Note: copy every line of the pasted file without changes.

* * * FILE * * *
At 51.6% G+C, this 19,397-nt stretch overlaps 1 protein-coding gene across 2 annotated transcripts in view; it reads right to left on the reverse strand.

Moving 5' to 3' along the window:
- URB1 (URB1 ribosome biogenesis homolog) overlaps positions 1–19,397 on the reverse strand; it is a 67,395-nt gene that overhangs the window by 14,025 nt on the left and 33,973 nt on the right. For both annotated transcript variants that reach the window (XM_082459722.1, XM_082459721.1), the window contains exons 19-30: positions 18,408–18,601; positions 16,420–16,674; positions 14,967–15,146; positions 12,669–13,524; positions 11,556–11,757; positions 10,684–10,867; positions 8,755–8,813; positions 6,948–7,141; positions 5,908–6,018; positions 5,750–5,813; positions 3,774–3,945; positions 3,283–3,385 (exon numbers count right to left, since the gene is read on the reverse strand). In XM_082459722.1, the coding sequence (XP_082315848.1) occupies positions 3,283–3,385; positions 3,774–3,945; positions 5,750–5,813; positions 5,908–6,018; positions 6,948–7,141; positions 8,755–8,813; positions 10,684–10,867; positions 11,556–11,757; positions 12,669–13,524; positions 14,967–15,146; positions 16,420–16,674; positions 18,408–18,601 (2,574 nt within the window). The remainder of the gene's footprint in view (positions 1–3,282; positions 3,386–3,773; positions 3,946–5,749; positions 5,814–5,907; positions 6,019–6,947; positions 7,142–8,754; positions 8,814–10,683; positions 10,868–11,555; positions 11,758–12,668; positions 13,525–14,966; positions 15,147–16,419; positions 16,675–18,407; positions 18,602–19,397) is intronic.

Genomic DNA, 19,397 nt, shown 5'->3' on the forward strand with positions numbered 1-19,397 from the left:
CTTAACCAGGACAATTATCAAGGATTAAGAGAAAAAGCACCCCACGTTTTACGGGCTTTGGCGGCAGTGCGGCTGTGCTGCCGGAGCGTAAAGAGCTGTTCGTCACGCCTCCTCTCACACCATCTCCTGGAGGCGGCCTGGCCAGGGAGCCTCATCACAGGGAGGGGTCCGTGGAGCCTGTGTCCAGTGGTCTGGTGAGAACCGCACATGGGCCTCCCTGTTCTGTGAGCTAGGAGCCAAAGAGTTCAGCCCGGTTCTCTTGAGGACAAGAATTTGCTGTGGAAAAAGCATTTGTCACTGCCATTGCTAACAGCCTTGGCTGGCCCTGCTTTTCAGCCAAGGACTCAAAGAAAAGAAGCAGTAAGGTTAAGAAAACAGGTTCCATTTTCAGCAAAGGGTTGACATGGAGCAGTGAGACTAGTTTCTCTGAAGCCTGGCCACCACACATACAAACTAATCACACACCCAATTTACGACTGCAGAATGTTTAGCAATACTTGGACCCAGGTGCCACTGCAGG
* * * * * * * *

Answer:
At 51.6% G+C, this 19,397-nt stretch overlaps 1 protein-coding gene across 2 annotated transcripts in view; it reads right to left on the reverse strand.

Moving 5' to 3' along the window:
- URB1 (URB1 ribosome biogenesis homolog) overlaps positions 1–19,397 on the reverse strand; it is a 67,395-nt gene that overhangs the window by 14,025 nt on the left and 33,973 nt on the right. For both annotated transcript variants that reach the window (XM_082459722.1, XM_082459721.1), the window contains exons 19-30: positions 18,408–18,601; positions 16,420–16,674; positions 14,967–15,146; positions 12,669–13,524; positions 11,556–11,757; positions 10,684–10,867; positions 8,755–8,813; positions 6,948–7,141; positions 5,908–6,018; positions 5,750–5,813; positions 3,774–3,945; positions 3,283–3,385 (exon numbers count right to left, since the gene is read on the reverse strand). In XM_082459722.1, the coding sequence (XP_082315848.1) occupies positions 3,283–3,385; positions 3,774–3,945; positions 5,750–5,813; positions 5,908–6,018; positions 6,948–7,141; positions 8,755–8,813; positions 10,684–10,867; positions 11,556–11,757; positions 12,669–13,524; positions 14,967–15,146; positions 16,420–16,674; positions 18,408–18,601 (2,574 nt within the window). The remainder of the gene's footprint in view (positions 1–3,282; positions 3,386–3,773; positions 3,946–5,749; positions 5,814–5,907; positions 6,019–6,947; positions 7,142–8,754; positions 8,814–10,683; positions 10,868–11,555; positions 11,758–12,668; positions 13,525–14,966; positions 15,147–16,419; positions 16,675–18,407; positions 18,602–19,397) is intronic.

Genomic DNA, 19,397 nt, shown 5'->3' on the forward strand with positions numbered 1-19,397 from the left:
CTTAACCAGGACAATTATCAAGGATTAAGAGAAAAAGCACCCCACGTTTTACGGGCTTTGGCGGCAGTGCGGCTGTGCTGCCGGAGCGTAAAGAGCTGTTCGTCACGCCTCCTCTCACACCATCTCCTGGAGGCGGCCTGGCCAGGGAGCCTCATCACAGGGAGGGGTCCGTGGAGCCTGTGTCCAGTGGTCTGGTGAGAACCGCACATGGGCCTCCCTGTTCTGTGAGCTAGGAGCCAAAGAGTTCAGCCCGGTTCTCTTGAGGACAAGAATTTGCTGTGGAAAAAGCATTTGTCACTGCCATTGCTAACAGCCTTGGCTGGCCCTGCTTTTCAGCCAAGGACTCAAAGAAAAGAAGCAGTAAGGTTAAGAAAACAGGTTCCATTTTCAGCAAAGGGTTGACATGGAGCAGTGAGACTAGTTTCTCTGAAGCCTGGCCACCACACATACAAACTAATCACACACCCAATTTACGACTGCAGAATGTTTAGCAATACTTGGACCCAGGTGCCACTGCAGG